The most curious event in track and field – or silliest, if you prefer – involves 7 1/2 laps, 35 sturdy road-closed barriers and a wading pool. The peril is not just oxygen debt but open wounds, and it requires a special breed.
“You have to be a skateboard dork,” offered Pat Tyson, Gonzaga University’s track coach.
He meant it as a compliment, skaters.
“Maybe a distance-running pole vaulter,” he said. “Edgy and a little crazy.”
Perhaps this is true. But at the moment, Troy Fraley is the nation’s foremost collegiate practitioner of the 3,000-meter steeplechase, and in all probability the only student on GU’s campus who’s in bed by 8:30 each night. So obviously there’s wiggle room in the edgy-crazy characterization.
That’s right. Gonzaga’s name is back atop the rankings.
The final cutdowns for the first round of the NCAA’s track championships came out on Thursday and for all the blueblood distance stables at Oregon, Wisconsin, Colorado and the like, the national leader over the logs and puddles of the steeple comes from the school without a track of its own.
“Actually, I kind of like it that way,” said Fraley. “As long as I have shoes to run in, I’m pretty low maintenance. I think that’s pretty representative of our team. We’re not about the stuff.”
This, of course, is the perfect posture when you don’t have the stuff.
It was a few years back that Gonzaga president Thayne McCulloh bumped into Tyson on campus and cheerily said, “We’ve got to get you a track.” It hasn’t materialized. But since returning to Spokane to take the Gonzaga job nine years ago, Tyson has seen some incremental gains. Patty Ley signed on to coach the women six years ago, and Tyson now has three scholarships to divvy up among his men.
And there’s room in the budget to get a runner like Fraley into a hothouse meet like the Payton Jordan Invitational at Stanford two weeks ago, where his time of 8 minutes, 39.30 seconds put him atop the NCAA heap.
“I wanted to go run 8:30 to 8:35 – that’s the kind of shape I know I’m in,” Fraley said. “The steeple is interesting because you can knock 20 seconds off just because you’re more comfortable over the hurdles your second or third race of the year.”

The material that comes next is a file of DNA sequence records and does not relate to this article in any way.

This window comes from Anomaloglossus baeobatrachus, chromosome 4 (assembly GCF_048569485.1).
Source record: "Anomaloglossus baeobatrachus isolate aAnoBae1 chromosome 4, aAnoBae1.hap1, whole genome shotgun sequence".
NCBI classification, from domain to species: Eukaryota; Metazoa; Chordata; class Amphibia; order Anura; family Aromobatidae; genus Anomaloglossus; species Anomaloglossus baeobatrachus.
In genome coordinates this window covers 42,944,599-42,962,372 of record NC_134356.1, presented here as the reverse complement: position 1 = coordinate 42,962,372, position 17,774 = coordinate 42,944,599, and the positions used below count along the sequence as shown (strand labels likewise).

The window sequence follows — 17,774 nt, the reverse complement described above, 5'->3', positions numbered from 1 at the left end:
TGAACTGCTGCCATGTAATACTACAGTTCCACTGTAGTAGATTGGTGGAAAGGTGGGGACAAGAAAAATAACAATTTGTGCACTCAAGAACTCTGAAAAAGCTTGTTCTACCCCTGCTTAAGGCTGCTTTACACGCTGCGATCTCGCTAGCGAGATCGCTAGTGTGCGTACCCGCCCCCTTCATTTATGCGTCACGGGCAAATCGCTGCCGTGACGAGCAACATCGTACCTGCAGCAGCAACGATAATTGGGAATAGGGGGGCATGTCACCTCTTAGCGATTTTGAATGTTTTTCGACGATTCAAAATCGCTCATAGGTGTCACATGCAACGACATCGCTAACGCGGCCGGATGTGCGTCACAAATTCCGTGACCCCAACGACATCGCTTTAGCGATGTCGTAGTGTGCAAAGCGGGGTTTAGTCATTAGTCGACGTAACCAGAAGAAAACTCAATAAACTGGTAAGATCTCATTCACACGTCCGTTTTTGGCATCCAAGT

This is like getting the No. 1 seed in hoops, however. You still have to make it stand up. The redshirt junior gets his chance next week in the NCAA preliminary round in Austin, Texas.
But he’s already something of a poster boy for Tyson’s program.
“It’s funny how many more recruits are emailing me now after this,” he said.
Funnier still is that it didn’t even take an email to lure Fraley.
The two first met at what was once the Flathead Lake Distance Running Camp in Montana. Then a middle-schooler in Kalispell, Fraley picked up on “this certain energy that follows Tyson everywhere” – even though he still saw himself as a soccer player. That changed the next summer, before Fraley entered Glacier High School.
“He called me a ‘punk,’ ” Fraley recalled. “It made me so angry – I thought he meant I was a bad runner, but he just meant young. I didn’t have the Tyson translation yet. So it got under my skin and I started training like, ‘Screw that guy – I’ll show him next year.’ Tyson’s way more involved in my running career than I’d like to admit.”
Racing in Montana, Fraley swapped leads and elbows with some top-level runners – Zach Perrin of crosstown Kalispell, and Adam Peterman and Chris Herrick of Missoula Hellgate. All three wound up at Colorado – Perrin winning the Pac-12 5,000 last weekend ahead of teammate John Dressel from Mt. Spokane.
And Fraley took the road less traveled, and almost immediately got lost – waylaid by the college life and “trying to get my butt through organic chemistry.” His training, times and self-esteem all stagnated.
“I went home that summer feeling like I’d wasted a year of my life and let people down,” he said.
So the lifestyle became more Spartan. The major became accounting. His weight dropped – 24 pounds – and so did his times. In 2015, he broke 9 minutes in the steeple and it became his race.
“It took me a few times before I realized I liked how it hurt,” he said.
The progress of Tyson’s program is miraculous. Only one men’s school distance record that stood when he arrived – Jon Neill’s 1:52.31 800 meters – survives in the Gonzaga Top 10. Makes you wonder what the Zags could do with their own oval.
But not having the advantages can make the achievements sweeter, too.
“Nothing we achieve here is fake,” Fraley said. “I wouldn’t want it any other way.”
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